Press, press, press hard enough and I can think of something that isn’t wrong with the dysfunctional United States Post Service—my decades-long hope that USPS would be privatized is in vapors, no one’s that stupid; the ghost of John the Mailman, our always-smiling carrier on La Rue Dr. in Huntington would surely shake his head at his predecessors taking off on a gray day and making eight p.m. drop-offs; and, as always the dunning texts I get from banks not receiving my checks two weeks after posted—and that would be the lack of Christmas cards, a tradition that mostly died out at the turn of the century.
We receive about 20 Christmas or “holiday” cards each year, mostly from relatives, contractors and always a clever one from John Waters. No complaints here: my wife and I are sporadic now in keeping the once-mandatory (and fun) practice. Our kids are grown, so there’s no point in having a family picture taken (and my Irish mug is so decrepit that I’d unintentionally look like a Scrooge and scare small children); we were planning on a card featuring our Yorkie Billy in a crab costume, even took the picture, but the days slipped by and so the project fizzled.
When I was growing up my mom mailed around 200 store-bought cards, divided into two categories: a perfunctory “Merry Christmas From the Smiths” for ancillary sort-of-friends or acquaintances, and the deluxe treatment for 50 or so, including a two-page mimeo giving (sanitized) highlights from the year, and signed, “Fondly, Kay.” Starting around Dec. 15th, John would deliver around 20 a day to our house, and as the family’s youngest, I was allowed to open them. My dad took a half-hearted peek when arriving home from work, usually with a martini in hand. As I said, Mom did embellish a bit in her typewritten messages, but she wasn’t a patch on some of her friends, who’d claim that in Pleasant Valley Sunday all the kids were going to Ivy League schools, the new swimming pool was a godsend and the husband’s business was going blockbusters.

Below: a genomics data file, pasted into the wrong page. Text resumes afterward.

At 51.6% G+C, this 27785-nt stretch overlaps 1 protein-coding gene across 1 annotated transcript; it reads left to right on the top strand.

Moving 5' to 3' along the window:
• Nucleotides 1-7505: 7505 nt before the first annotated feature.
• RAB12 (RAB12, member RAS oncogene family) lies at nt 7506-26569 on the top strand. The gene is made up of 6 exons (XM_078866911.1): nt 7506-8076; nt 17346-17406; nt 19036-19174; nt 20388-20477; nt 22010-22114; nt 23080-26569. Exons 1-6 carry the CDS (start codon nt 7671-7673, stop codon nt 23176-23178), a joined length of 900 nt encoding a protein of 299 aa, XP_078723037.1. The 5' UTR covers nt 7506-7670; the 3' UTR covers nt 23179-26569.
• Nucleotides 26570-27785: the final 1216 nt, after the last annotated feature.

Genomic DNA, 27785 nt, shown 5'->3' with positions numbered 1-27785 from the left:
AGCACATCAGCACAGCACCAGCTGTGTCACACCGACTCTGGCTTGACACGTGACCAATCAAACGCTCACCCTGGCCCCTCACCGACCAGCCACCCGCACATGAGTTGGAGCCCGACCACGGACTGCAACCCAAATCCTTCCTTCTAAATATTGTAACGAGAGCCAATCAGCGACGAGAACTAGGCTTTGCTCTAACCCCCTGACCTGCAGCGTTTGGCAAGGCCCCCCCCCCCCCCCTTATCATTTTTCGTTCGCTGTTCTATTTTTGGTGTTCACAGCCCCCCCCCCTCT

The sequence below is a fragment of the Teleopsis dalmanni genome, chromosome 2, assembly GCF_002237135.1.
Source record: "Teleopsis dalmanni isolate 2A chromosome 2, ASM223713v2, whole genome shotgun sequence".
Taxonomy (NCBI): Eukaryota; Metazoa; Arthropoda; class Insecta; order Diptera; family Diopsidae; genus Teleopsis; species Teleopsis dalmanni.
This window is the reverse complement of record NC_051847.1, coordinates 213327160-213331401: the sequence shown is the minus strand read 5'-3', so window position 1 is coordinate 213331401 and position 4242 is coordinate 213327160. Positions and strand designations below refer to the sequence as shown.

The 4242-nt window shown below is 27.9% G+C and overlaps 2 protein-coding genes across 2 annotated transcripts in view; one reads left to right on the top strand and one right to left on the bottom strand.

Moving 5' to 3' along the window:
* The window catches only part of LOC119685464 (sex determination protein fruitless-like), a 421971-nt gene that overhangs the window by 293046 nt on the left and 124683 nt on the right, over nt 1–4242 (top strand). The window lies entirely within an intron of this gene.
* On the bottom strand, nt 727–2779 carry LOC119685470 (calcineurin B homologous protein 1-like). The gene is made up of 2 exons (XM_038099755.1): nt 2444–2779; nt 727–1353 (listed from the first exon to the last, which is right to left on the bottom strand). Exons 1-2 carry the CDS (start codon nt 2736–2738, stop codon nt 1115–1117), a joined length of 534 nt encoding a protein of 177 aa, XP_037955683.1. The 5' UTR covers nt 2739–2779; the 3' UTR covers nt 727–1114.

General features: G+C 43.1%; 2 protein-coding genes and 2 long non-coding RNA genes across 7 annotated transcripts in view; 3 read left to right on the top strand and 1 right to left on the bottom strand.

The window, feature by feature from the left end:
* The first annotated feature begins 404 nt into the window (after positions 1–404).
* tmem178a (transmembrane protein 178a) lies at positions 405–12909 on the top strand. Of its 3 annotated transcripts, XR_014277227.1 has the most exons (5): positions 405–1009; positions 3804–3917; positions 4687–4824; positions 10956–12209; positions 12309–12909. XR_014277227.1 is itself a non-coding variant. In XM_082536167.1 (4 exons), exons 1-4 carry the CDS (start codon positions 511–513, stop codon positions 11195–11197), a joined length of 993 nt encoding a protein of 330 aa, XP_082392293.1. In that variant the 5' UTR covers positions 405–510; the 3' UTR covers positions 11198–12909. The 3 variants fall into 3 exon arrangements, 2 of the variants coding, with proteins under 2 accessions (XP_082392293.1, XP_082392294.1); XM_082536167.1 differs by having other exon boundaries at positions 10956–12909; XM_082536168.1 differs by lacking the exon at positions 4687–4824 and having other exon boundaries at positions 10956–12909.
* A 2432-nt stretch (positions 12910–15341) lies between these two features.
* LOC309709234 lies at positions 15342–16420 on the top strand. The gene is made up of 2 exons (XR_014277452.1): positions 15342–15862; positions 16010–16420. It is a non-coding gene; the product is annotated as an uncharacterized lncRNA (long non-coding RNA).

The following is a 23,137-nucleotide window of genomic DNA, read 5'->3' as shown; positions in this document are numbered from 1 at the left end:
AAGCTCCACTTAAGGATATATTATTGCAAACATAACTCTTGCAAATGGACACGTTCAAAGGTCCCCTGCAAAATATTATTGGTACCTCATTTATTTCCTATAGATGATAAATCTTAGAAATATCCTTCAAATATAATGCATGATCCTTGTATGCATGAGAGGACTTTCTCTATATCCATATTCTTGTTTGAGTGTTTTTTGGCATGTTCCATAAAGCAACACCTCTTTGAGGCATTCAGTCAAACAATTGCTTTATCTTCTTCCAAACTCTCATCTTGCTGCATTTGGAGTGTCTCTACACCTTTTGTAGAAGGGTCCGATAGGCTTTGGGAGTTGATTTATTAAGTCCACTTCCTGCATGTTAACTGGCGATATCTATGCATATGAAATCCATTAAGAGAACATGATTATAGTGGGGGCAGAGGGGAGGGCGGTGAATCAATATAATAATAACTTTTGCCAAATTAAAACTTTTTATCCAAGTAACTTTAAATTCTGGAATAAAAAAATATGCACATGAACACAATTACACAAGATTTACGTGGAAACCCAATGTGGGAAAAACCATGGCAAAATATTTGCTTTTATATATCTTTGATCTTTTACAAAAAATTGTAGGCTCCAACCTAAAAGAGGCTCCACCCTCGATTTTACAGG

It goes without saying, as Ann Landers or Dear Abby would often comment at this time of year, these white lies concealed kids who dropped out of high school, bankruptcies and this or that scrape with the law. The sad exception was the news that a son was killed or maimed in Vietnam, and that was unnerving. My parents, although Republicans, were against the war as soon as JFK started to ramp it up (and when LBJ—not Goldwater—went out of control with the troops, destroying his legacy), undoubtedly because they had five sons (and when one of my brothers was 1-A in 1969, they had no qualms about him settling in Canada; he lucked out with a high draft lottery number) and fresh memories from all the friends they lost in WWII. Both of them bought Nixon’s “secret plan” to end the war in his ’68 campaign, which seemed Panglossian to me, but it’s not as if HHH offered any hope.
When Alan Hirsch and I owned Baltimore’s City Paper we mailed about 100 “Season’s Greetings” cards to advertisers, “friends of the paper” and editors and publishers of other weekly newspapers. The sample shown above was a photograph by Jennifer Bishop—she captured the Santa—and then doctored in our production department to include “The Dork Brothers” (John Ellsberry and Michael Gentile), snippets from Lynda Barry’s “Ernie Pook’s Comeek” and Matt Groening’s “Life in Hell,” three of the comics we ran every week in the back of the paper, to bring attention to the housing classifieds and “dirty” ads (which were, in truth, a reason for many to pick up the paper).
Take a look at the clues to figure out what year it is: Late Night with David Letterman makes its debut on NBC; several MLB games postponed by April blizzard; Braniff International Airways goes broke and ceases all flights; Poltergeist is released; EPCOT Center opens; unemployment rate peaks at 10.8 percent; Kieran Culkin is born and Hans Conried dies; Anne Tyler’s Dinner at the Homesick Restaurant is published; Ozzie Osbourne is arrested for pissing on The Alamo; the Cure’s Pornography is released; Art Buchwald wins the Pulitzer Prize for “Commentary,” baffling anyone who bothered to read him; homosexuality is decriminalized (18 and older) in Northern Ireland; Tom Watson wins the British Open; Cal Ripken Jr. plays his first game; and Perry Ellis wins “Designer of the Year.”
—Follow Russ Smith on Twitter: @MUGGER2023